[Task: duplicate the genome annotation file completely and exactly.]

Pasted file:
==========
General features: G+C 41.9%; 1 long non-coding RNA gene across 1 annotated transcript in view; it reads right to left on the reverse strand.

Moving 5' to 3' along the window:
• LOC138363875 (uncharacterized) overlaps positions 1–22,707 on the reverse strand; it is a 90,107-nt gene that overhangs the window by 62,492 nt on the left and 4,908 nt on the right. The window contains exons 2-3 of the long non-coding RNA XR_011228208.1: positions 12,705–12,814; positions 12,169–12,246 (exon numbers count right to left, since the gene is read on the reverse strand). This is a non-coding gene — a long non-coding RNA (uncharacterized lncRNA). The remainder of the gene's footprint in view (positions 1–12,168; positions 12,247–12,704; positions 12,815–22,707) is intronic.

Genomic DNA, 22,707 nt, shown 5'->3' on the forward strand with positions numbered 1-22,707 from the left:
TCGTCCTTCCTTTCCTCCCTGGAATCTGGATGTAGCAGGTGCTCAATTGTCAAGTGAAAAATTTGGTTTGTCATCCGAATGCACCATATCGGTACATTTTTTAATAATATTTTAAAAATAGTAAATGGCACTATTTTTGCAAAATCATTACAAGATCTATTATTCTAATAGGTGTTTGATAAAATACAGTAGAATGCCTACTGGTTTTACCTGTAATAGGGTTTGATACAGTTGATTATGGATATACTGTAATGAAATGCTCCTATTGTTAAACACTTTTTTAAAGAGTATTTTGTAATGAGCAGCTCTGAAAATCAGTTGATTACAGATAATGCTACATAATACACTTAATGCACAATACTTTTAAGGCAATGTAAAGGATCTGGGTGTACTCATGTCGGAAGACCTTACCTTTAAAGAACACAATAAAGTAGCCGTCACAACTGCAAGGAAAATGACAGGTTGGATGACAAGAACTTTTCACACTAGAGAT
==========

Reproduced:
General features: G+C 41.9%; 1 long non-coding RNA gene across 1 annotated transcript in view; it reads right to left on the reverse strand.

Moving 5' to 3' along the window:
• LOC138363875 (uncharacterized) overlaps positions 1–22,707 on the reverse strand; it is a 90,107-nt gene that overhangs the window by 62,492 nt on the left and 4,908 nt on the right. The window contains exons 2-3 of the long non-coding RNA XR_011228208.1: positions 12,705–12,814; positions 12,169–12,246 (exon numbers count right to left, since the gene is read on the reverse strand). This is a non-coding gene — a long non-coding RNA (uncharacterized lncRNA). The remainder of the gene's footprint in view (positions 1–12,168; positions 12,247–12,704; positions 12,815–22,707) is intronic.

Genomic DNA, 22,707 nt, shown 5'->3' on the forward strand with positions numbered 1-22,707 from the left:
TCGTCCTTCCTTTCCTCCCTGGAATCTGGATGTAGCAGGTGCTCAATTGTCAAGTGAAAAATTTGGTTTGTCATCCGAATGCACCATATCGGTACATTTTTTAATAATATTTTAAAAATAGTAAATGGCACTATTTTTGCAAAATCATTACAAGATCTATTATTCTAATAGGTGTTTGATAAAATACAGTAGAATGCCTACTGGTTTTACCTGTAATAGGGTTTGATACAGTTGATTATGGATATACTGTAATGAAATGCTCCTATTGTTAAACACTTTTTTAAAGAGTATTTTGTAATGAGCAGCTCTGAAAATCAGTTGATTACAGATAATGCTACATAATACACTTAATGCACAATACTTTTAAGGCAATGTAAAGGATCTGGGTGTACTCATGTCGGAAGACCTTACCTTTAAAGAACACAATAAAGTAGCCGTCACAACTGCAAGGAAAATGACAGGTTGGATGACAAGAACTTTTCACACTAGAGAT